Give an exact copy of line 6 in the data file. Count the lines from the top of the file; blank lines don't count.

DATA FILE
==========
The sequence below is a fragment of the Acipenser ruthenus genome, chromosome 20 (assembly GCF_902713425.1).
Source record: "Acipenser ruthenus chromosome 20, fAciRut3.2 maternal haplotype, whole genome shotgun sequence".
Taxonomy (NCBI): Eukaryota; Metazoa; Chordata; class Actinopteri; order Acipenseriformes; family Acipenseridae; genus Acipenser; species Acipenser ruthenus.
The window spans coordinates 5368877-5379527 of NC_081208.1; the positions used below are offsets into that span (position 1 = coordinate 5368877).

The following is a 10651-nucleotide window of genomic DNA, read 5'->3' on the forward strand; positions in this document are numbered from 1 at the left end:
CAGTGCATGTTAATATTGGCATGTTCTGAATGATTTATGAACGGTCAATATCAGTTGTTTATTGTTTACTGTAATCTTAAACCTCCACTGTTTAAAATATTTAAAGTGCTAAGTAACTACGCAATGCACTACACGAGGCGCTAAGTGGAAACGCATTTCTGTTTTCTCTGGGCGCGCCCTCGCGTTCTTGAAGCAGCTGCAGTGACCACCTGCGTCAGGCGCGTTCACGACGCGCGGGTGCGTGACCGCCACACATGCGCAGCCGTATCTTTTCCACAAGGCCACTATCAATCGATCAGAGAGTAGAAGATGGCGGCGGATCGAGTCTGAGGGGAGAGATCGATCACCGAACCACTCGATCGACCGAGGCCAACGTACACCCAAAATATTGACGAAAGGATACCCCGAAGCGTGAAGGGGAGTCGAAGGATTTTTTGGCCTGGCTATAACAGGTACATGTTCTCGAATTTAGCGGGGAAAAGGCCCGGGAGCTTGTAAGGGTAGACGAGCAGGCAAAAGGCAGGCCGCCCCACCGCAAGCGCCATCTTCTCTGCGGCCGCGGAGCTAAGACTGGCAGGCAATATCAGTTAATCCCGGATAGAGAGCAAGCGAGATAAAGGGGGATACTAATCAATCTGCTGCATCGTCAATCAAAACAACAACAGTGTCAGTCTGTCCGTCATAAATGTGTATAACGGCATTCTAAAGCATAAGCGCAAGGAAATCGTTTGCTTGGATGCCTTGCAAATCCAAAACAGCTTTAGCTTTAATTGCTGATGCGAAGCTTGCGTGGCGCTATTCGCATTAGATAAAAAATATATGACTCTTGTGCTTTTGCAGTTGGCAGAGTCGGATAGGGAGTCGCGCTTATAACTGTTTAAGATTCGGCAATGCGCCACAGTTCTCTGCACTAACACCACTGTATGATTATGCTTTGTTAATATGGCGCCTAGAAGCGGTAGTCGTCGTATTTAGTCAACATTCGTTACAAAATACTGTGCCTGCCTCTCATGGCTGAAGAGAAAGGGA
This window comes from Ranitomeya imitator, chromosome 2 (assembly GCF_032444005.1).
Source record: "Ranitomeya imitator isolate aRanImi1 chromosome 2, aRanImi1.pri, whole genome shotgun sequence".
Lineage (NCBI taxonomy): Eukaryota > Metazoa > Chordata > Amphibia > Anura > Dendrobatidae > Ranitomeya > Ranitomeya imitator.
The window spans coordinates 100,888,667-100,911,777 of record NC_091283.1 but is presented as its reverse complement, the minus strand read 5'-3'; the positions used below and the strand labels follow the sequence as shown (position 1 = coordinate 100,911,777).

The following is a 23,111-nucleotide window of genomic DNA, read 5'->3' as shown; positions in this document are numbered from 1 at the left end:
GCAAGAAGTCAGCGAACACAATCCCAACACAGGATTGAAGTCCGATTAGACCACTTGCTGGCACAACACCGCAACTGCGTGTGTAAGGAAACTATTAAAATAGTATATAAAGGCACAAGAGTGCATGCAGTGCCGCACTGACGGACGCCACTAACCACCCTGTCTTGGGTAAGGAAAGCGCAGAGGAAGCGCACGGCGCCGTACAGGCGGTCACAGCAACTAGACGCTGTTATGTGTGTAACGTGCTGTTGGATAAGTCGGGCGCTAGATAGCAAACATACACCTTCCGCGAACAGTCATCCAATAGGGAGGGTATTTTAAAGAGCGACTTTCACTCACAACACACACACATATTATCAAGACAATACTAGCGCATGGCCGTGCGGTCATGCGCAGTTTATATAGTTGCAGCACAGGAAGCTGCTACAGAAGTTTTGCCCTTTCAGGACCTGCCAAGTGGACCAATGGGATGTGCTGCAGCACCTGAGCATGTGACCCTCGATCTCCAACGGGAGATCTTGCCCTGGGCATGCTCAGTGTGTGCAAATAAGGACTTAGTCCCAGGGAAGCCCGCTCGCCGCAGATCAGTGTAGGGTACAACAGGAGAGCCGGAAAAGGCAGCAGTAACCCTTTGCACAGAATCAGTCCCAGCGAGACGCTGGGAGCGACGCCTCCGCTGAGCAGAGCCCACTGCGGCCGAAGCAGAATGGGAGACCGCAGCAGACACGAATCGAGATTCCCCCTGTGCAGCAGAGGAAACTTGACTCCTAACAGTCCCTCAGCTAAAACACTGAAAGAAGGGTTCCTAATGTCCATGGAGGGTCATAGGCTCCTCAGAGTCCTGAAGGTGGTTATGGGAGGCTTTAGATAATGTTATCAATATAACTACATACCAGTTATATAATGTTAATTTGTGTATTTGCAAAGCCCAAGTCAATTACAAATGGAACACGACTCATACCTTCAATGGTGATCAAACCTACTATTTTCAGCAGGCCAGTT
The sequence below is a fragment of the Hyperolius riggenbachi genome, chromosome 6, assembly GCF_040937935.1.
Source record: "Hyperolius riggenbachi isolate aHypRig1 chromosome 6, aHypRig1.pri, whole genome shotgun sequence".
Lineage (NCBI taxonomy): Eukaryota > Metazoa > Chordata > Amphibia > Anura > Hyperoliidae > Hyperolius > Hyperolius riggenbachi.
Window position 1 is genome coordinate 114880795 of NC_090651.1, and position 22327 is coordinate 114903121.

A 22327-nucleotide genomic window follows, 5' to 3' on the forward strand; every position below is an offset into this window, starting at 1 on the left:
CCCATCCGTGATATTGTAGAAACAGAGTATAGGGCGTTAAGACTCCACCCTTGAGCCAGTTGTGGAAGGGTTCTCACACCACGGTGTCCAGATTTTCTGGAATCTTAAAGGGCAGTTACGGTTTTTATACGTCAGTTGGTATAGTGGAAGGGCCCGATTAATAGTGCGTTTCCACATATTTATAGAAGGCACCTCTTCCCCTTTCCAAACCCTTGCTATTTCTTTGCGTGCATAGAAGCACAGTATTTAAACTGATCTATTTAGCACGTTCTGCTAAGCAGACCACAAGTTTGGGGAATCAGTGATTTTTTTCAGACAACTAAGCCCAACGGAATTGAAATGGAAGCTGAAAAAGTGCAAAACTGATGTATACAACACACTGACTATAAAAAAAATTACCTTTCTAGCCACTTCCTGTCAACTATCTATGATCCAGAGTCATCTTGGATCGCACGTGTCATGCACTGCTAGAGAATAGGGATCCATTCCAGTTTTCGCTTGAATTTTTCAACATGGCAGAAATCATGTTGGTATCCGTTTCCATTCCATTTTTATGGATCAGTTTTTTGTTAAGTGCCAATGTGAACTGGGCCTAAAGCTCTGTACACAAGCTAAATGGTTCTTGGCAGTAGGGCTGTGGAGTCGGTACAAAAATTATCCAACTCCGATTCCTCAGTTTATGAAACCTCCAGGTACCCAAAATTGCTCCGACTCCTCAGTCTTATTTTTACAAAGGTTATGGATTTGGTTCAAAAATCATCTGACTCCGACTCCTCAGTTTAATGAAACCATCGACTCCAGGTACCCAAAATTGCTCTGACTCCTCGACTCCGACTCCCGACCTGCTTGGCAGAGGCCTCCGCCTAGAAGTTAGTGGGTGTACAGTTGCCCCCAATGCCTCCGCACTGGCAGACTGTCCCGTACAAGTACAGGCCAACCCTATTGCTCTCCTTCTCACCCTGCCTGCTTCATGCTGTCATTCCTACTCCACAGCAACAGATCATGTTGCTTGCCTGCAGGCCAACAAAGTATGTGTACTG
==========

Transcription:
CAGTGCATGTTAATATTGGCATGTTCTGAATGATTTATGAACGGTCAATATCAGTTGTTTATTGTTTACTGTAATCTTAAACCTCCACTGTTTAAAATATTTAAAGTGCTAAGTAACTACGCAATGCACTACACGAGGCGCTAAGTGGAAACGCATTTCTGTTTTCTCTGGGCGCGCCCTCGCGTTCTTGAAGCAGCTGCAGTGACCACCTGCGTCAGGCGCGTTCACGACGCGCGGGTGCGTGACCGCCACACATGCGCAGCCGTATCTTTTCCACAAGGCCACTATCAATCGATCAGAGAGTAGAAGATGGCGGCGGATCGAGTCTGAGGGGAGAGATCGATCACCGAACCACTCGATCGACCGAGGCCAACGTACACCCAAAATATTGACGAAAGGATACCCCGAAGCGTGAAGGGGAGTCGAAGGATTTTTTGGCCTGGCTATAACAGGTACATGTTCTCGAATTTAGCGGGGAAAAGGCCCGGGAGCTTGTAAGGGTAGACGAGCAGGCAAAAGGCAGGCCGCCCCACCGCAAGCGCCATCTTCTCTGCGGCCGCGGAGCTAAGACTGGCAGGCAATATCAGTTAATCCCGGATAGAGAGCAAGCGAGATAAAGGGGGATACTAATCAATCTGCTGCATCGTCAATCAAAACAACAACAGTGTCAGTCTGTCCGTCATAAATGTGTATAACGGCATTCTAAAGCATAAGCGCAAGGAAATCGTTTGCTTGGATGCCTTGCAAATCCAAAACAGCTTTAGCTTTAATTGCTGATGCGAAGCTTGCGTGGCGCTATTCGCATTAGATAAAAAATATATGACTCTTGTGCTTTTGCAGTTGGCAGAGTCGGATAGGGAGTCGCGCTTATAACTGTTTAAGATTCGGCAATGCGCCACAGTTCTCTGCACTAACACCACTGTATGATTATGCTTTGTTAATATGGCGCCTAGAAGCGGTAGTCGTCGTATTTAGTCAACATTCGTTACAAAATACTGTGCCTGCCTCTCATGGCTGAAGAGAAAGGGA